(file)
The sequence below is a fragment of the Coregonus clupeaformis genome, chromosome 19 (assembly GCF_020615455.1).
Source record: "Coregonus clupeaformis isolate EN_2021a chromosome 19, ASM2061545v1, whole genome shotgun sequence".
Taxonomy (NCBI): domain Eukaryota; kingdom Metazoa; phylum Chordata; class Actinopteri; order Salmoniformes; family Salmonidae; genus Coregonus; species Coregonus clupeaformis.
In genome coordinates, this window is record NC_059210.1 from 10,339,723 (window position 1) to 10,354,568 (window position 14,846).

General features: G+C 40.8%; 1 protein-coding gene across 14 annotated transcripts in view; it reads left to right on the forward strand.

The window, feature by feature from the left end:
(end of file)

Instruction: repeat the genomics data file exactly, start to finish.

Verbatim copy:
The sequence below is a fragment of the Coregonus clupeaformis genome, chromosome 19 (assembly GCF_020615455.1).
Source record: "Coregonus clupeaformis isolate EN_2021a chromosome 19, ASM2061545v1, whole genome shotgun sequence".
Taxonomy (NCBI): domain Eukaryota; kingdom Metazoa; phylum Chordata; class Actinopteri; order Salmoniformes; family Salmonidae; genus Coregonus; species Coregonus clupeaformis.
In genome coordinates, this window is record NC_059210.1 from 10,339,723 (window position 1) to 10,354,568 (window position 14,846).

General features: G+C 40.8%; 1 protein-coding gene across 14 annotated transcripts in view; it reads left to right on the forward strand.

The window, feature by feature from the left end: